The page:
Thursday, February 02, 2012

Marriage by the numbers.

The 2010 census says the US population was 308,746,000. Of course, it has changed a bit since then but for my purposes is good enough.

What percentage of Americans have the legal right, even if they don't have the inclination, to enter a same-sex marriage?

As of now, citizens in Connecticut, the District of Columbia, Iowa, Massachusetts, New Hampshire, New York and Vermont have that right. Republicans are attempting to reimpose regulations in New Hampshire and Iowa to strip away that right. But it doesn't appear to me they will succeed.

According to the Census the population in those states amount to 33,774,000. That is about 11% of all Americans have this right as of now.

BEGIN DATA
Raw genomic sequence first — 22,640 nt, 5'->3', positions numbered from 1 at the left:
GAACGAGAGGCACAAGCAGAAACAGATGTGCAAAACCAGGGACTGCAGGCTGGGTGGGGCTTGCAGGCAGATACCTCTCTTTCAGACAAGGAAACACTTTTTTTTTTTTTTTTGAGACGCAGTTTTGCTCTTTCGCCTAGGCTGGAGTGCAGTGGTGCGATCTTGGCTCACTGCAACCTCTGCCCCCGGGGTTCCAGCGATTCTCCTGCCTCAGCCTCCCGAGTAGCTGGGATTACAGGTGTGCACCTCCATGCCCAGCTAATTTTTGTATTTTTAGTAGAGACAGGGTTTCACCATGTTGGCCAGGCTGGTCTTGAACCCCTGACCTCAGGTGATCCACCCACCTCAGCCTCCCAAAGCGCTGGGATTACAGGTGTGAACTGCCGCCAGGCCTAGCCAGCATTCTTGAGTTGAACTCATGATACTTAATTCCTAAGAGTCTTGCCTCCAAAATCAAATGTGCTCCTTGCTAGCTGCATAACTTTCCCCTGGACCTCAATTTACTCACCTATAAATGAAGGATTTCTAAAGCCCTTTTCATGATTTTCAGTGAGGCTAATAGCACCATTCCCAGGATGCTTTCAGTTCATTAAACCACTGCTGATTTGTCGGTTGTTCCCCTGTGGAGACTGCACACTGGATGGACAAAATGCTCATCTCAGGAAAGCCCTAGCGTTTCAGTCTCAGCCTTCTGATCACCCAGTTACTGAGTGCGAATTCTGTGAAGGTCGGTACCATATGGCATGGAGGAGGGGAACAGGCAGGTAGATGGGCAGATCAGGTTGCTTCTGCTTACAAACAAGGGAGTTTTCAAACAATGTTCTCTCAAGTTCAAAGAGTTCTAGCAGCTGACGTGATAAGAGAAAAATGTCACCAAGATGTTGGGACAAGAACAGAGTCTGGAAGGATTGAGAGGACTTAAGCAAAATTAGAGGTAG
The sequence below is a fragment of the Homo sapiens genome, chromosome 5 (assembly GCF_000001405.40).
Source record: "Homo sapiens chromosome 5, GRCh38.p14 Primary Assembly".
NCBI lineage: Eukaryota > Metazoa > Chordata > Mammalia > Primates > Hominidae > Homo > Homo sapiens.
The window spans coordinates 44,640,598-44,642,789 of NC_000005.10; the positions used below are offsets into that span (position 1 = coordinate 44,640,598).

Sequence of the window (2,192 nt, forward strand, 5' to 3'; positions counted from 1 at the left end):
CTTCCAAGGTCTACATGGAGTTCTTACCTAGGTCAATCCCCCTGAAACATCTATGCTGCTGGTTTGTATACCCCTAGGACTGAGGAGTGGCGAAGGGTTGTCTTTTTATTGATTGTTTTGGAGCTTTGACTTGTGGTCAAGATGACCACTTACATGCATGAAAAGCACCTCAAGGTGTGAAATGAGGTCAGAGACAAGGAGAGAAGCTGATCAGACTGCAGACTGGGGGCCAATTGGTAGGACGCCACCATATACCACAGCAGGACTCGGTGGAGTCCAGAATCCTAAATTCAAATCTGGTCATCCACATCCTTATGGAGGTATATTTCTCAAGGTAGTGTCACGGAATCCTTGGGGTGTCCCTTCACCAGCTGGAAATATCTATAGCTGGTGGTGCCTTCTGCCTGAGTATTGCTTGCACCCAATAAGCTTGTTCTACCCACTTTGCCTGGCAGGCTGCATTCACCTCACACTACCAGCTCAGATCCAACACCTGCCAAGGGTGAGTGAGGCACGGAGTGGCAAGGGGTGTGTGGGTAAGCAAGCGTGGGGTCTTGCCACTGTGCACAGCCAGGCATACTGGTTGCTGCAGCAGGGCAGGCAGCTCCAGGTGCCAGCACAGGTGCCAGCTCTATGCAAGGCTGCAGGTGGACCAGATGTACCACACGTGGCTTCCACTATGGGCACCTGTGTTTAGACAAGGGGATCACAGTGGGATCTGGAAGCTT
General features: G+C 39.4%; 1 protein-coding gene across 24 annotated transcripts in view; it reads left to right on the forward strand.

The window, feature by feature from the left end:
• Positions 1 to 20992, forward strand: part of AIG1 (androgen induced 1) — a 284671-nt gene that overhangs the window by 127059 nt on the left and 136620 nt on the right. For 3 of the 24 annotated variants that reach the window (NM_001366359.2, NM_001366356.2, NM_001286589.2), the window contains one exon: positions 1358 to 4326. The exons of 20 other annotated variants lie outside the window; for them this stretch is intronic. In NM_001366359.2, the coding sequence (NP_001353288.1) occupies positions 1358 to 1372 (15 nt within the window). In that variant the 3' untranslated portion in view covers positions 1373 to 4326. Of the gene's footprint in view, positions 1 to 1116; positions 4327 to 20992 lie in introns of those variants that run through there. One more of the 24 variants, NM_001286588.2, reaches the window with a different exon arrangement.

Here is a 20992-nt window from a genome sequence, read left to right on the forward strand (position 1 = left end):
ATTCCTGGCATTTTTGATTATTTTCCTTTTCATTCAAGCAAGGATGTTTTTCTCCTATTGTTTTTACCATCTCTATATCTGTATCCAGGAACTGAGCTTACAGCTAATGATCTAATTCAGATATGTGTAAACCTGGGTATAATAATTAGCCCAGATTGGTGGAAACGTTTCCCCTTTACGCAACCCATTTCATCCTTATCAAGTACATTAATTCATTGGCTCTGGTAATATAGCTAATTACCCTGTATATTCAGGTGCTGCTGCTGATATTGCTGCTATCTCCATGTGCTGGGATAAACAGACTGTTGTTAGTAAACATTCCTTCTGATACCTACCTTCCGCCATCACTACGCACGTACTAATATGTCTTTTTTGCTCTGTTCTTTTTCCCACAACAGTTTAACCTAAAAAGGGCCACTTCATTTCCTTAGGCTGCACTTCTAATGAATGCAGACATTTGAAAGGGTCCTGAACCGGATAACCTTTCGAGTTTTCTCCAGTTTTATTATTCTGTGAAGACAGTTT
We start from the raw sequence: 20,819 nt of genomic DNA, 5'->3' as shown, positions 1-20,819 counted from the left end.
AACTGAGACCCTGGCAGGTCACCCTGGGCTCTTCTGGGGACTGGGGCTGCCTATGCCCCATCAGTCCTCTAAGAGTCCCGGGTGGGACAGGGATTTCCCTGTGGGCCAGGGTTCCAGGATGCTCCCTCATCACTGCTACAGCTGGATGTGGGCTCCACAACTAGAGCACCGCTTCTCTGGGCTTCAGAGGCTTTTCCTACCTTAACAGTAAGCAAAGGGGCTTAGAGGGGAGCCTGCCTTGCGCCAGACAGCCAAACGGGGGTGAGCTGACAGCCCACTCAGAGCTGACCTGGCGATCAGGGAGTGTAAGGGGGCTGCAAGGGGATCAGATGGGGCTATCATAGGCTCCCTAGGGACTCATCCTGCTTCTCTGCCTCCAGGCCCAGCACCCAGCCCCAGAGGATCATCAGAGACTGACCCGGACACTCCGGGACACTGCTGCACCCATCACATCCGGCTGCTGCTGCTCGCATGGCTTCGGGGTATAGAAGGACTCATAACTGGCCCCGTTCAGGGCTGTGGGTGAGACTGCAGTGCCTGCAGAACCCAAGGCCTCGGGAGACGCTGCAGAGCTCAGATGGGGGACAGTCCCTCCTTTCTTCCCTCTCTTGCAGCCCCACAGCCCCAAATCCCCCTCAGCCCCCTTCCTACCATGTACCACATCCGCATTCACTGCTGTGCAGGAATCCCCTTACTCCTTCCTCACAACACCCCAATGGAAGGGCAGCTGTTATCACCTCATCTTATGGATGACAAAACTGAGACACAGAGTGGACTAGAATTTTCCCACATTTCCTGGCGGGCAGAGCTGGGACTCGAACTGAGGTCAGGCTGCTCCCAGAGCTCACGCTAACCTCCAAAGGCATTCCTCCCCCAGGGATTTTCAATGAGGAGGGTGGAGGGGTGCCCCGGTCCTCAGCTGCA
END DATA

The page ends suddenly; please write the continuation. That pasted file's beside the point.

It is expected that the Washington state Senate will pass a marriage equality bill in the next few hours. The House will follow and the total should rise to 40,499,000 or 13% of the population. There is a very good chance that Maryland will also support marriage equality in the next few weeks, though not as good as in Washington, where it appears to be a done-deal. If Maryland joins in granting marriage freedom to same-sex couples the number of Americans with this right will grow to 46,273,000 or 15% of the population.